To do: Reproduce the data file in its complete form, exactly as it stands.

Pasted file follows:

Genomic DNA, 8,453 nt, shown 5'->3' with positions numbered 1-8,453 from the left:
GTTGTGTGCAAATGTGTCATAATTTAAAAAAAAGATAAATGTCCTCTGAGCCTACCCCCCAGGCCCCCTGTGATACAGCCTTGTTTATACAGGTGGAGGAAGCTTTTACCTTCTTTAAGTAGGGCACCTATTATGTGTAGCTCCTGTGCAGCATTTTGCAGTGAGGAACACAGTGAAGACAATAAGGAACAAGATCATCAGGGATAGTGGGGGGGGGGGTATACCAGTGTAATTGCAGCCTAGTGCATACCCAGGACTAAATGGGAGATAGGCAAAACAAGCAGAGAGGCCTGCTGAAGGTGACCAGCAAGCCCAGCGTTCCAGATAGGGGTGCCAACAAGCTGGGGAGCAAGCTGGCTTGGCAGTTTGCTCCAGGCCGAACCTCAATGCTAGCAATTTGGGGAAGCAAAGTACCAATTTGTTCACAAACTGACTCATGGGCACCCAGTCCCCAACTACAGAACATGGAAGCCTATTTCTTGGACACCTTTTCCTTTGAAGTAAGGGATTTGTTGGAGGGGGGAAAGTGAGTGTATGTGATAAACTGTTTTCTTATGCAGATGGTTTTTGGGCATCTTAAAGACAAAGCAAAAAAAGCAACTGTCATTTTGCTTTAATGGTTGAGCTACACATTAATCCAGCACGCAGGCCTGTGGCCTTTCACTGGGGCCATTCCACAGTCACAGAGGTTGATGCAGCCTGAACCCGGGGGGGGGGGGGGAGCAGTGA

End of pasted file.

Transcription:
Genomic DNA, 8,453 nt, shown 5'->3' with positions numbered 1-8,453 from the left:
GTTGTGTGCAAATGTGTCATAATTTAAAAAAAAGATAAATGTCCTCTGAGCCTACCCCCCAGGCCCCCTGTGATACAGCCTTGTTTATACAGGTGGAGGAAGCTTTTACCTTCTTTAAGTAGGGCACCTATTATGTGTAGCTCCTGTGCAGCATTTTGCAGTGAGGAACACAGTGAAGACAATAAGGAACAAGATCATCAGGGATAGTGGGGGGGGGGGTATACCAGTGTAATTGCAGCCTAGTGCATACCCAGGACTAAATGGGAGATAGGCAAAACAAGCAGAGAGGCCTGCTGAAGGTGACCAGCAAGCCCAGCGTTCCAGATAGGGGTGCCAACAAGCTGGGGAGCAAGCTGGCTTGGCAGTTTGCTCCAGGCCGAACCTCAATGCTAGCAATTTGGGGAAGCAAAGTACCAATTTGTTCACAAACTGACTCATGGGCACCCAGTCCCCAACTACAGAACATGGAAGCCTATTTCTTGGACACCTTTTCCTTTGAAGTAAGGGATTTGTTGGAGGGGGGAAAGTGAGTGTATGTGATAAACTGTTTTCTTATGCAGATGGTTTTTGGGCATCTTAAAGACAAAGCAAAAAAAGCAACTGTCATTTTGCTTTAATGGTTGAGCTACACATTAATCCAGCACGCAGGCCTGTGGCCTTTCACTGGGGCCATTCCACAGTCACAGAGGTTGATGCAGCCTGAACCCGGGGGGGGGGGGGGAGCAGTGA